A year from now, the presidential election campaign will be in full swing. Obama and the Republican nominee will be touring the country at a feverish pace, trying hard to convince swing voters to go their way. Obviously, we’re still too far out from November 2012 to know what will happen, but we’re close enough to get a sense of the shape of the race.
President Obama’s chances next year don’t look good. As of this writing, the InTrade prediction market gives the president about a 50-50 chance, and even Democratic insiders are starting to doubt the top of their ticket. According to National Journal, they’re privately giving the president just a 63 percent chance of victory, which is not a great score considering the partisan source. These relatively gloomy odds are not surprising, as the president faces some historic challenges in his reelection quest.
Obama’s biggest problem is the economy, particularly as the typical voter experiences it. Though the recession technically ended in June 2009, according to the National Bureau of Economic Research, the average American has not felt the slightest hint of a two-year “recovery.”
To start with, the unemployment rate stood at 9.1 percent in August. And that figure actually understates how bad the job market is. The Bureau of Labor Statistics (BLS) counts a person as unemployed only if he is actively looking for work but cannot find any. Given the duration of this slump, there are plenty of able-bodied people who would like to work but have become so discouraged they have given up the job hunt. When we include these people in our estimates, the picture turns much darker. For instance, the “population-employment ratio,” calculated monthly by the BLS, measures the percentage of adults who are employed: In August that number stood at 58.2 percent, compared with 63.4 percent at the peak of the previous growth cycle. In fact, we have not seen so low a number persist for an extended period since the early 1980s, and that was before the gender revolution in the workplace was complete.
One consequence of high unemployment is that people who do have jobs are in no position to negotiate for higher wages. Unsurprisingly, then, real income has been stagnant under the Obama administration. Worse, people are depending more and more on government subsidies to maintain their standard of living. Government benefits accounted for a whopping 18 percent of all income in July, up from 13.5 percent during the Clinton and Bush years. Meanwhile, some 46 million Americans now depend on government assistance to put food on the table, up from just 23 million during the previous two administrations.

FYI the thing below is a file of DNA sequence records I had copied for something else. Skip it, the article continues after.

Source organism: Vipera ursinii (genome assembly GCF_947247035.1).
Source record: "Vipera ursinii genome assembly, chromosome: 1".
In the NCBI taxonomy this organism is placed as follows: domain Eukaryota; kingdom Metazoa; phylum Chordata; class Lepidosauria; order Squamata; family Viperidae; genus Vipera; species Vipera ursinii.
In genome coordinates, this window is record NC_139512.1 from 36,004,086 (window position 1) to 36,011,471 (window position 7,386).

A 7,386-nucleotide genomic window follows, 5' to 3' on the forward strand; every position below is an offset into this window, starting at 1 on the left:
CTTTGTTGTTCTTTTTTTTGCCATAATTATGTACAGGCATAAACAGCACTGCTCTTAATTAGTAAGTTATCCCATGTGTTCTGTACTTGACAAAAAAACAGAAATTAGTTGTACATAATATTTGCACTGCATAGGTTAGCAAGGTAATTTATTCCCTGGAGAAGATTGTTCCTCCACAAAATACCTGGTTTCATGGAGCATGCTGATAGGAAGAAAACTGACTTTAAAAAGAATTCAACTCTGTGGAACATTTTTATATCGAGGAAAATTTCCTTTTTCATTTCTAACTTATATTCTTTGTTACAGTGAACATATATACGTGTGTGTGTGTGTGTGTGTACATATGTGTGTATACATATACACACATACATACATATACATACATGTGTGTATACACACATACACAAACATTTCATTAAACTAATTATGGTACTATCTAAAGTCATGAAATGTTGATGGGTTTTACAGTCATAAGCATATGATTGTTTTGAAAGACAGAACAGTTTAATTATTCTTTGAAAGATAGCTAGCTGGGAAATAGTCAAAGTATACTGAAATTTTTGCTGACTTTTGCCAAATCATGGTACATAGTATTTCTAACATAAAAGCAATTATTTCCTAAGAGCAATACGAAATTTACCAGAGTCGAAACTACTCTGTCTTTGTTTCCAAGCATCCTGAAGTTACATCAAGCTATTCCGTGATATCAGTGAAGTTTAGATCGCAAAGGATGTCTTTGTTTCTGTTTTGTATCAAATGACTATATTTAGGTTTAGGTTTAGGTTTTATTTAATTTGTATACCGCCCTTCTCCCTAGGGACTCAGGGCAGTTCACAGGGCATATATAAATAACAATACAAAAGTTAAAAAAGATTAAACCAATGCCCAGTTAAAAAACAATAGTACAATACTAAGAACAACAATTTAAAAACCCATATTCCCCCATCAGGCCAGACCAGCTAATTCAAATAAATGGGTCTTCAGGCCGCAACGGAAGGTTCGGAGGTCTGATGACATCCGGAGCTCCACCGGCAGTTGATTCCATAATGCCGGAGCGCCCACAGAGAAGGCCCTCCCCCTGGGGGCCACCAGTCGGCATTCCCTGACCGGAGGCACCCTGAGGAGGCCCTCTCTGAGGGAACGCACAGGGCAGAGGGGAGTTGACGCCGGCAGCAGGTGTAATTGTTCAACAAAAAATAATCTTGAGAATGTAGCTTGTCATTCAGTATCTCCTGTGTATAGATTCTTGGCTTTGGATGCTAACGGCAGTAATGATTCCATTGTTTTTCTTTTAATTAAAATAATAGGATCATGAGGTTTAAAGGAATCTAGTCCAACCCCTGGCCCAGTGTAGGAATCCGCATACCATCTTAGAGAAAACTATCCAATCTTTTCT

For the White House, the likelihood that these terrible trends will continue into next year is a serious concern. The kind of V-shaped recovery Ronald Reagan enjoyed just before the 1984 election is probably not going to happen; in fact, the economy still might dip back into recession. The Wall Street Journal conducts a monthly survey of top economists to gauge where the economy is headed; in the most recent survey they predicted unemployment basically unchanged a year from now and a tepid 2.5 percent GDP growth rate through 2012. Even Obama’s own Office of Management and Budget is forecasting unemployment next year above 8 percent, higher than it has been in any election season since World War II. These estimates, if borne out, will mean that most Americans still are not feeling the positive effects of a recovery by Election Day.
The economy puts a real strain on Obama’s reelection effort. Since the Great Depression, eight incumbent presidents have won a second term. Six of them—FDR, Eisenhower, LBJ, Nixon, Reagan, and Clinton—won because national conditions had noticeably improved during their tenures. Just two—Harry Truman and George W. Bush—won despite the continuation of hard times. Both Truman and Bush won by convincing America that, for all the trouble the country faced, electing the opposition would make things worse.
This is Obama’s only real hope of victory next year, and it’s been clear for a while that his campaign team plans to rerun a version of the Truman campaign in 1948. In fact, at his Labor Day address to union workers in Detroit last week, the president quoted Truman’s Labor Day speech from 1948, given at the start of that year’s election campaign.